For over one hundred years, Washington State PTA has been advocating for fair and equitable education opportunities for all children. Our passionate members effectively participated in the 2009 passage of ESHB 2261, a massive education reform bill that redefines the state’s “Program of Basic Education” and the funding amounts and methods needed to fully support it.
Members also participated in the 2007 passage of Simple Majority for Levies which allowed school district levies to pass with over 50 percent of the vote rather than 60 percent. Our legislative platform consistently covers basic education, opportunity gap, social emotional learning, and more. In addition, WSPTA is recognized as the respected parent voice by many state agencies such as the Office of Superintendent of Public Instruction (OSPI) and participates in working groups and coalitions that align with our mission.
The National PTA Special Education Toolkit helps make sense of an often confusing system and educates families of newly diagnosed children with special needs on how to get the best special education, services and resources available to them.
Getting Started – families are children’s best advocates, but getting started with the special education process can be daunting. The right resources and support can help make it a little easier.
A Parent’s Dictionary – definitions to commonly used terms in special education that will help you navigate the special education process.
K–12 Internet Access Program – The OSPI K–12 Internet Access Program connects students in need to internet access at home with no cost to the student or their family. Through the program, students whose families are low-income and are not currently connected to the internet can get connected through the end of the 2020–21 school year for free. This spring, through the federal CARES Act, Congress provided funds to local school districts and state education agencies to provide support in covering emergency COVID-19 costs. As additional families face economic challenges and some experience homelessness in the coming months, families of students eligible for free or reduced-price meals that do not have internet access can continue to sign up for this assistance. Along with a time extension, OSPI has removed the initial requirement that families did not have internet access prior to August 2020.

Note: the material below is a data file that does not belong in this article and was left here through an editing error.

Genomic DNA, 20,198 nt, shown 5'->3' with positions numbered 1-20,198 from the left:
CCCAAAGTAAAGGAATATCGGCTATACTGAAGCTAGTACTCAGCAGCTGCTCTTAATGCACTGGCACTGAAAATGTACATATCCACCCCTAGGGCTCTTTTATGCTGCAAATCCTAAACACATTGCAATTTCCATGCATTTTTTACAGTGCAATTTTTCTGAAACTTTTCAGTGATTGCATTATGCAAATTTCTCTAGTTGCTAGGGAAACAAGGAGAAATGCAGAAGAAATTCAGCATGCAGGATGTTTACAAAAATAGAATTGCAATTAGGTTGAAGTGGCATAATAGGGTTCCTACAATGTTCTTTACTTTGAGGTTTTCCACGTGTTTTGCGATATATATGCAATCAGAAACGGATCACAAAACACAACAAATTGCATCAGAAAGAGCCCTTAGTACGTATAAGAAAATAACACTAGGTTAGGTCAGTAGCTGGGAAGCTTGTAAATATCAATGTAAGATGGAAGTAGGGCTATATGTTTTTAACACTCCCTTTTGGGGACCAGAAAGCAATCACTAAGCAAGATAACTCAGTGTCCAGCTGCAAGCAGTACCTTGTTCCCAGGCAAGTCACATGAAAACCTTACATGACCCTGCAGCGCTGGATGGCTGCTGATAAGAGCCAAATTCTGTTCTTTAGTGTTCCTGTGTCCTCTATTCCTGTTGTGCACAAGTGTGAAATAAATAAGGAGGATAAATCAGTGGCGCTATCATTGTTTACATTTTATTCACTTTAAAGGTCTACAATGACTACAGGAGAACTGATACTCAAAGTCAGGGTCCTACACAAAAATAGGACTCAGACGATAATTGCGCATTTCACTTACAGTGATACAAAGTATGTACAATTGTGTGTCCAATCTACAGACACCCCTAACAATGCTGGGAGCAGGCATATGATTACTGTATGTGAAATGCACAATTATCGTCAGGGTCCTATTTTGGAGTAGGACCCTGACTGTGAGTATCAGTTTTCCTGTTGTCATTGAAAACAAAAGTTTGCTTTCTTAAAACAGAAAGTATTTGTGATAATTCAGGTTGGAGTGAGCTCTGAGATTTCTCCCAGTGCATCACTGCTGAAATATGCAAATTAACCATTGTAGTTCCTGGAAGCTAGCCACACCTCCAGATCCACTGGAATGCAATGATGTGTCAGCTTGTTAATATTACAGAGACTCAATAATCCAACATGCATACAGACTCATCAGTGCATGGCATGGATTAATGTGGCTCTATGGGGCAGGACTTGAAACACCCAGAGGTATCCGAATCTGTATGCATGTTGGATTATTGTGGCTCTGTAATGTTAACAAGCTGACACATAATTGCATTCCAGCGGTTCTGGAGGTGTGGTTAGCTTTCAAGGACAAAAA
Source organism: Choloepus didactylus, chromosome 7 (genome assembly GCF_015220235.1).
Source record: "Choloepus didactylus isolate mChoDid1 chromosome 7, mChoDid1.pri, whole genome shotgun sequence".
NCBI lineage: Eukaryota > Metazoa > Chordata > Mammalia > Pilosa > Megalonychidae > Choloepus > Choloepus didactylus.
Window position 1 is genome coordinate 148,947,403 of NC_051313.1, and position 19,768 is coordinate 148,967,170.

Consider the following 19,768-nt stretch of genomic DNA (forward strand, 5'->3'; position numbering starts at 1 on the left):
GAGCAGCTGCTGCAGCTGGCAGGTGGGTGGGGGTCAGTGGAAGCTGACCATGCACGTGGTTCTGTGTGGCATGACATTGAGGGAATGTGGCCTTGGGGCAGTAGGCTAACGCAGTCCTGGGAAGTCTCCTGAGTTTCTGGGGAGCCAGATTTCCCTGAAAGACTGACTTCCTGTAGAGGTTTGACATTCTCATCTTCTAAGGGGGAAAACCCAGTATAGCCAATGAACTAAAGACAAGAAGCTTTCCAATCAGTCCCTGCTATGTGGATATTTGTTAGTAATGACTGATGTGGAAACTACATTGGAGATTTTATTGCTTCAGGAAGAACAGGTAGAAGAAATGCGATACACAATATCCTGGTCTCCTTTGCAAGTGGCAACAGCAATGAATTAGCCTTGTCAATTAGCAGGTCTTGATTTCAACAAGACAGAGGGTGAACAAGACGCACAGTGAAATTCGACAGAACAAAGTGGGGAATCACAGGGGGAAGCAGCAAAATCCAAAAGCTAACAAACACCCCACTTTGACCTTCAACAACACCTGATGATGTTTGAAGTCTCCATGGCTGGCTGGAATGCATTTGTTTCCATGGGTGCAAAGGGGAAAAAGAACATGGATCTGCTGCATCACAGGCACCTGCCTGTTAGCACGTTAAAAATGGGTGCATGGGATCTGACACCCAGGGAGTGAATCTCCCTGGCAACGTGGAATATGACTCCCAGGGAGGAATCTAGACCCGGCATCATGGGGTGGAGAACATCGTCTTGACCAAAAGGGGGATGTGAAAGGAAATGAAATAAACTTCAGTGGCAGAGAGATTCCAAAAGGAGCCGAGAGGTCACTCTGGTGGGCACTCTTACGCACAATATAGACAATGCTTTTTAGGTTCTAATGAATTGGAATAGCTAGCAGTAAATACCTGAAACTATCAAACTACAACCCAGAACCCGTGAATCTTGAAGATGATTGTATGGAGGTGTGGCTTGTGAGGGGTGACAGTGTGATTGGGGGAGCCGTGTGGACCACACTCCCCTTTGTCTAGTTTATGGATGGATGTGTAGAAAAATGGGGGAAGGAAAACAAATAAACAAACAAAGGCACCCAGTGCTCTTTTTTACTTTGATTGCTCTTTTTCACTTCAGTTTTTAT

The U.S. Department of Agriculture (USDA) today [sic April 20, 2021] issued a broad range of flexibilities to allow school meal programs and childcare institutions across the country to return to serving healthy meals in fall 2021 as part of the Biden-Harris Administration’s commitment to reopen schools safely. Several meal service flexibilities that enable social distancing are now extended through June 30, 2022. The waivers continue the Administration’s commitment to provide safe, healthy meals free of charge to children as the pandemic continues to threaten the food and nutrition security of our most vulnerable. Read full press release.
National PTA also released a blog post written by the CDC dated July 16, 2021, Getting the Most from School Meals – How Parents Can Help
Families should contact their local school district for details.
National PTA Statements:
The following resources are available in 11 different languages in the “For Students & Families” section of the OSPI Novel Coronavirus (COVID-19) Guidance & Resources page: